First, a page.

Species is the third groundfish stock to rebound in 2017.
SANTA ROSA — The (Pacific) ocean perch has been rebuilt, according to the National Oceanic and Atmospheric Association, or NOAA. It is the third West Coast groundfish stock to be declared as rebuilt in 2017.
NOAA Fisheries stated the ocean perch was rebuilt ahead of schedule, just like the bocaccio and dark-blotched rockfish species’ earlier this year.
“The rebound of the three groundfish species well ahead of schedule reflects sound science and management and strong partnerships among NOAA Fisheries, the Pacific Fishery Management Council and the fishing industry,” a NOAA Fisheries release stated.
NOAA Fisheries West Coast Region’s Regional Administrator Barry Thom stated the ocean perch was rebuilt 34 years ahead of schedule. The species was one of 10 West Coast groundfish declared by NOAA Fisheries as overfished. A plan to rebuild the species under the Magnuson-Stevens Fishery Conservation and Management Act was enacted in 2000, according to a NOAA Fisheries statement.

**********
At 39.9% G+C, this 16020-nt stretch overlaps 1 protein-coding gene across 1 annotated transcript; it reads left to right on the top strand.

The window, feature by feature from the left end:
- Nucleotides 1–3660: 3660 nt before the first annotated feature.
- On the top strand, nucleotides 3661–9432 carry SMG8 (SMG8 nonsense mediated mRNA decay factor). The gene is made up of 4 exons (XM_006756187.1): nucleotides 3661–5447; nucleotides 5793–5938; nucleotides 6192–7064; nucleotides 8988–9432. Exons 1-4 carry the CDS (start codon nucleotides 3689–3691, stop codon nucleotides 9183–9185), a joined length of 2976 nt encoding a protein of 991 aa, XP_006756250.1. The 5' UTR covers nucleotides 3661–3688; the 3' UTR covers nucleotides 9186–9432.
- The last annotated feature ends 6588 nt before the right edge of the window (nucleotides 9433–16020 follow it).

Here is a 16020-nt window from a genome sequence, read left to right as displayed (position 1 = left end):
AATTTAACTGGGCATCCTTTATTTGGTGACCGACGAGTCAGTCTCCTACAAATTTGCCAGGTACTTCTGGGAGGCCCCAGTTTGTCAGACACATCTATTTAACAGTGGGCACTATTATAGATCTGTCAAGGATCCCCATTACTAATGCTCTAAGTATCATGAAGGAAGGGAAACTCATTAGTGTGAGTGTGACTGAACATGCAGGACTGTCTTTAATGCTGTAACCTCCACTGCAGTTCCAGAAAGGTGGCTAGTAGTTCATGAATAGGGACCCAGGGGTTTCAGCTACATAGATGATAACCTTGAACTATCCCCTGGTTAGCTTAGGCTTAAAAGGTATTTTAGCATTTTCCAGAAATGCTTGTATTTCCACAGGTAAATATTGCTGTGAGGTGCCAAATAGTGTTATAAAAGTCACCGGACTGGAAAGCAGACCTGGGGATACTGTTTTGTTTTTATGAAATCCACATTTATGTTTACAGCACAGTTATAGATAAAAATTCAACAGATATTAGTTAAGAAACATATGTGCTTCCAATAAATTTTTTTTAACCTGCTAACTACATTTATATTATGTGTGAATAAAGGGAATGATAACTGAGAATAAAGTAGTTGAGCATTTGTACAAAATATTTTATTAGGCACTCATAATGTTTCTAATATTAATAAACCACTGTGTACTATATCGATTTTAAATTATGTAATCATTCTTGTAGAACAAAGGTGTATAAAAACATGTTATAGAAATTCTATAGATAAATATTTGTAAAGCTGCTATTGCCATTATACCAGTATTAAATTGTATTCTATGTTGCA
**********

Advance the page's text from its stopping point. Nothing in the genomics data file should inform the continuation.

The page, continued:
“The plan reduced commercial harvests and targeted rebuilding the species by 2051, but a new assessment found that the species has already achieved that goal,” NOAA Fisheries staff stated in its release. “Several strategies helped rebuild Pacific ocean perch faster than expected, including substantial reductions in both directed and incidental catch, habitat area closures and monitoring by scientific observers.
“Creation of individual fishing quotas, also known as catch shares, for the West Coast groundfish fishery in 2011 also helped realize catch reductions,” Thom continued.
Thom and NOAA Fisheries staff credited the catch share program for giving fishermen flexibility to harvest healthier groundfish stocks.
“Catch shares also gave fishermen more discretion over how, where and when they fish so they could pursue their catch more efficiently based on the weather, market conditions, and other factors,” NOAA Fisheries staff stated.
In all eight of the 10 stocks declared by NOAA Fisheries as overfished have reportedly been declared as rebuilt. NOAA Fisheries stated it has rebuilt 44 stocks nationwide since 2000.
NOAA Fisheries photo